]. Naegele and colleagues found that more teeth were treated by fee-for-service dentists, based on a thorough routine dental check-up, than predicted as needed by salaried dentists (within six months) [9
]. Wanman and Wigren [10
] also question the validity of epidemiological assessment of treatment needs. They compared professionally assessed treatment need in an epidemiological survey with treatment provided in the Public Dental Service in Sweden, and found a significantly higher frequency of restorative treatments provided than the assessed need, especially among 65+ year-olds [10
]. Similar results were found in this study, where more restorations were provided than estimated as needed in the survey, across all age groups.
Clarkson and colleagues suggest that the lack of agreement between what dental epidemiologists observe and the treatment that dentists provide may be due to the more complex nature of treatment decisions made by dentists compared to the diagnostic criteria used in conventional epidemiological studies [16
]. According to Sheiham and colleagues, a more realistic assessment of treatment needs should include “the functional and social dimensions of dental disease, and an assessment of the social motivational factors which predispose people towards dental ill health and influence the effectiveness of treatment and health education” [5
]. In evaluating need in the Irish national survey, no consideration was given to the patient’s financial situation or whether he/she wanted treatment, whereas both patient and oral health factors were considered in the provision of treatment.
According to Schonfeld, gaps between treatment need and treatment provided may indicate requirements for additional manpower, an increase in productivity of existing manpower, or a change in the pattern of dental care [17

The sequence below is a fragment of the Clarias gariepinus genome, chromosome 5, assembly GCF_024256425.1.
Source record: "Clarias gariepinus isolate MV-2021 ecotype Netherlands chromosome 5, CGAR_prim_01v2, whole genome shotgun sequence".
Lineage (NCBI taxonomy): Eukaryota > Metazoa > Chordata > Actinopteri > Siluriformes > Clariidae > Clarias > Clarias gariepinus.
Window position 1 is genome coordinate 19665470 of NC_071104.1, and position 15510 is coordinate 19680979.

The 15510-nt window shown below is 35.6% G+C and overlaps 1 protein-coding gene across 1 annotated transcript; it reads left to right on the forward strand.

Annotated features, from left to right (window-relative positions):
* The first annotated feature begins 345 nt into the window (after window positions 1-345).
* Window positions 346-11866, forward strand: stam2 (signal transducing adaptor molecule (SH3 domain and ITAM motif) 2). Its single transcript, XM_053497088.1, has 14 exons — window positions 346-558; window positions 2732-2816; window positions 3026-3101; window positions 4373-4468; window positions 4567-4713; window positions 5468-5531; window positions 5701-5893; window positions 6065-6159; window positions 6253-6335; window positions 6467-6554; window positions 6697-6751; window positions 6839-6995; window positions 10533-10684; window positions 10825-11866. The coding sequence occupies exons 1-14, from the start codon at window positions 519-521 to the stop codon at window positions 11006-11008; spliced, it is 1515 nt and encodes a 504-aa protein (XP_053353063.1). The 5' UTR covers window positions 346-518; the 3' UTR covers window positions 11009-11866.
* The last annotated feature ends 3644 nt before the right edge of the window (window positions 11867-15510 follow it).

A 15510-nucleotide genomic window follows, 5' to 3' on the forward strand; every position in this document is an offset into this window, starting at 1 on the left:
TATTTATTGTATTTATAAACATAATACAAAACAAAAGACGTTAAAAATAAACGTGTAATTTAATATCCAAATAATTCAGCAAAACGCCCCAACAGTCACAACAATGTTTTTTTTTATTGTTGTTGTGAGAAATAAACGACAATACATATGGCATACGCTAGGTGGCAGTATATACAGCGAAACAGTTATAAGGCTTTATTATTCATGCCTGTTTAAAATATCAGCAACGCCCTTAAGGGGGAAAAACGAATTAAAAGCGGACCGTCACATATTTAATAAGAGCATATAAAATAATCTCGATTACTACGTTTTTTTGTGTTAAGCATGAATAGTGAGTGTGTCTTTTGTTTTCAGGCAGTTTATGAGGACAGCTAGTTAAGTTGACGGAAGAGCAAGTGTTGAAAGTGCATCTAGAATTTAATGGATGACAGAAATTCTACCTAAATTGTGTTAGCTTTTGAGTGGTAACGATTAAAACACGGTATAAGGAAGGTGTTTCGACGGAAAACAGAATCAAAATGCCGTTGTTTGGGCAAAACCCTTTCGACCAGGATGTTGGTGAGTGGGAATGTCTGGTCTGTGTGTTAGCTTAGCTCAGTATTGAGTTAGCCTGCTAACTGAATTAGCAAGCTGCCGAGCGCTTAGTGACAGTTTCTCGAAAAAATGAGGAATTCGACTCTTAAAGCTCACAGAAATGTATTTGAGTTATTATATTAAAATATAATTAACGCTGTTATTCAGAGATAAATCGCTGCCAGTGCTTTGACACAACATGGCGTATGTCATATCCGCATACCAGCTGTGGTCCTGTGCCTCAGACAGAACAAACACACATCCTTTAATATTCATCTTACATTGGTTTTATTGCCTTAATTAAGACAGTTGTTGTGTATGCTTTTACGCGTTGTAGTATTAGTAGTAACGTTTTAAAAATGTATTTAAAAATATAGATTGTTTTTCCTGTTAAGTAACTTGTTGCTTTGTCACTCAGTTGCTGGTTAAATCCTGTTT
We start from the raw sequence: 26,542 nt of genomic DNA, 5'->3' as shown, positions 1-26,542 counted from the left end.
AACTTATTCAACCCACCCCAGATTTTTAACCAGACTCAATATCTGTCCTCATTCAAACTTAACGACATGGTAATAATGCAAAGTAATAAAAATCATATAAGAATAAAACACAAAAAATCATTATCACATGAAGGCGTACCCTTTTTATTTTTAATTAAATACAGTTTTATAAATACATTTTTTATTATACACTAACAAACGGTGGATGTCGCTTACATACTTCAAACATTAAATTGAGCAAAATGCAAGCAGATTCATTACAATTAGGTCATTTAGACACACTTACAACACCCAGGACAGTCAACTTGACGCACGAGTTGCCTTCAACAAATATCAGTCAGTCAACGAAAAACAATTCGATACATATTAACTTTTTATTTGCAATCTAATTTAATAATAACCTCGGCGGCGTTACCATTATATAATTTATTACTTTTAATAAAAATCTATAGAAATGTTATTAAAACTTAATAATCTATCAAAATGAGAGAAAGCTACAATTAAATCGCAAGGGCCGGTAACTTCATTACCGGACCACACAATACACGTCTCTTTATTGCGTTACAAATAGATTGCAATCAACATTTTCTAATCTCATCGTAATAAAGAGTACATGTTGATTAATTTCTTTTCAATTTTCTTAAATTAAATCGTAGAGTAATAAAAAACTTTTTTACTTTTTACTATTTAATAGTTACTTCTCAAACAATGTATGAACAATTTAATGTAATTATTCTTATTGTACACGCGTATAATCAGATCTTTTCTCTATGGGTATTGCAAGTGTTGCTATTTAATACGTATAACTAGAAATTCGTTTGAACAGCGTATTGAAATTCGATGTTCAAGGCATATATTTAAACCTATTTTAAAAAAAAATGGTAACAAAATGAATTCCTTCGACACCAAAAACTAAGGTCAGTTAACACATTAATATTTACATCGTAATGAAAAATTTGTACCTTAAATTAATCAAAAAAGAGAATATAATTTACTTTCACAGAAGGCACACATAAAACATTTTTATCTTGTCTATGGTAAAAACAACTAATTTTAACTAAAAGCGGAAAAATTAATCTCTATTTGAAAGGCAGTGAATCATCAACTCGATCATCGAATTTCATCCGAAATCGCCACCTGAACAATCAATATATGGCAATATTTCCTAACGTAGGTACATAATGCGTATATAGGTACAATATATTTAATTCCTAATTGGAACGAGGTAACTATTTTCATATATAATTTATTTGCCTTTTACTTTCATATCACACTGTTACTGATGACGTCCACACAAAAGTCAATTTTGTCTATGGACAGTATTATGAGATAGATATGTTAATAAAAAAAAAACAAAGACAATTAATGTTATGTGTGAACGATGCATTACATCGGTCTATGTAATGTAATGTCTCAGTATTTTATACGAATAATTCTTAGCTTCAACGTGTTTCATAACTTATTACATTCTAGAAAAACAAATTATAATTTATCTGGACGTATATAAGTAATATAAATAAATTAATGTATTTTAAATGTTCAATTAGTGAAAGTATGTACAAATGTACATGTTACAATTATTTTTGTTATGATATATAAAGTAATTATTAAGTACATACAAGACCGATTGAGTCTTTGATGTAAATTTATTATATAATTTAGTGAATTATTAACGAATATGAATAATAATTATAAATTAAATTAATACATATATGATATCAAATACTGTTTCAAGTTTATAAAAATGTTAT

]. Grembowski and colleagues suggest that under fee-for-service reimbursement, dentists’ efforts to build financially successful practices may encourage over-treatment [18
]. Where dental services are provided at zero monetary cost to the patient, as for less well-off adults in Ireland, there may be an incentive for patients to over-consume or dentists to over-provide treatments. According to Woods [19
], if there is evidence of either over-consumption and/or over-provision of services, for particular treatments, or to certain groups, then resources should be diverted from areas of excess provision to groups with greatest need.
Although the gap between epidemiologically estimated need and treatment provided seems to be greatest for less well-off adults, we do not know if the differences are related to dentist or patient factors, and therefore we cannot determine whether over- or under-treatment occurred. As in health care generally [20
], variations in dental treatment arise from the interaction between supply and demand, which depend on the preferences and perceptions of both patients and dentists; therefore, any differences are probably due to several factors.
This study is concerned with the relative validity of epidemiologically assessed treatment need for adults using two different dental care delivery schemes, one a ‘free’ service for less well-off adults and the other a co-payment scheme for employed adults. The differences between epidemiologically estimated need and treatment provided could also provide an indication of accessibility to dental services for the three age groups in the two schemes. However, differences by socio-economic groups do not automatically reflect inequities [2
]. Those in equal need and with equal opportunities to access health care may not make equal use of those opportunities. Nonetheless, an unacceptable reason for differences in use of health care would be that some individuals may be less capable of taking advantage of health care services [21